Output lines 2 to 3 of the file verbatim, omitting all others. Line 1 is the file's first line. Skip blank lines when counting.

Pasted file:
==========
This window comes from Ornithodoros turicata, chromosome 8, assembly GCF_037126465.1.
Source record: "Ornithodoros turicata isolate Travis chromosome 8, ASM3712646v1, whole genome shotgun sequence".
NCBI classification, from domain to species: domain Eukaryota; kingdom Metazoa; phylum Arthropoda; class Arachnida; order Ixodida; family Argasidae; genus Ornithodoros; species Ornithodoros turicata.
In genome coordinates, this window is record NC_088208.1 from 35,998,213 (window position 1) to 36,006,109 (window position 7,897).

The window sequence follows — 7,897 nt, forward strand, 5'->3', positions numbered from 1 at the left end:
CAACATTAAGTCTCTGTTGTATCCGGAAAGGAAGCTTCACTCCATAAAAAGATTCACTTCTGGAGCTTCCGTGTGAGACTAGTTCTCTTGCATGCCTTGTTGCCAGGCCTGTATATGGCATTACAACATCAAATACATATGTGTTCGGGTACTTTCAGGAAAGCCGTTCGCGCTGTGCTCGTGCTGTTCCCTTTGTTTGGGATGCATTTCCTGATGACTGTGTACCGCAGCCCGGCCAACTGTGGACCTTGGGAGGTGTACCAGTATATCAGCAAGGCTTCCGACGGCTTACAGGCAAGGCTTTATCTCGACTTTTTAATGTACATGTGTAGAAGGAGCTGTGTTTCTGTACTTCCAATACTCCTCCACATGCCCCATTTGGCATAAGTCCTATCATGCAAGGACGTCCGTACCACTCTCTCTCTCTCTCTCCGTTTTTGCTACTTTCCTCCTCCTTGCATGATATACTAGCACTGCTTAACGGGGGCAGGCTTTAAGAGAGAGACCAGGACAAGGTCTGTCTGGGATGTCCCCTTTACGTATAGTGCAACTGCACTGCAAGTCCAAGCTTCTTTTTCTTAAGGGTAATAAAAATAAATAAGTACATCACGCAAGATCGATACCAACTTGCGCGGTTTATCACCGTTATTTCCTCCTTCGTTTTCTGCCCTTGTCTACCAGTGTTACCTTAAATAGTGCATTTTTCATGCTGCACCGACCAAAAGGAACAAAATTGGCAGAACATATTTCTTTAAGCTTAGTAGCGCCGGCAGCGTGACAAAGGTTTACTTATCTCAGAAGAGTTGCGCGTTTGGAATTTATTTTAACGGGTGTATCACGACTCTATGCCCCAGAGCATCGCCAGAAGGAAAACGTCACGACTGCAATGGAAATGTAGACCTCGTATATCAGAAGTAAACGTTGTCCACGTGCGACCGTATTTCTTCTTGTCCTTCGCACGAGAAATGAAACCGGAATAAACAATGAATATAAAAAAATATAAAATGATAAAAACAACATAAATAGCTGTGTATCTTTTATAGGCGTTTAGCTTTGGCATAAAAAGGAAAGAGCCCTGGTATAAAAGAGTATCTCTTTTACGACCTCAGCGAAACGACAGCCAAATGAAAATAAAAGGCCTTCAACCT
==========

Source record: "Ornithodoros turicata isolate Travis chromosome 8, ASM3712646v1, whole genome shotgun sequence".
NCBI classification, from domain to species: domain Eukaryota; kingdom Metazoa; phylum Arthropoda; class Arachnida; order Ixodida; family Argasidae; genus Ornithodoros; species Ornithodoros turicata.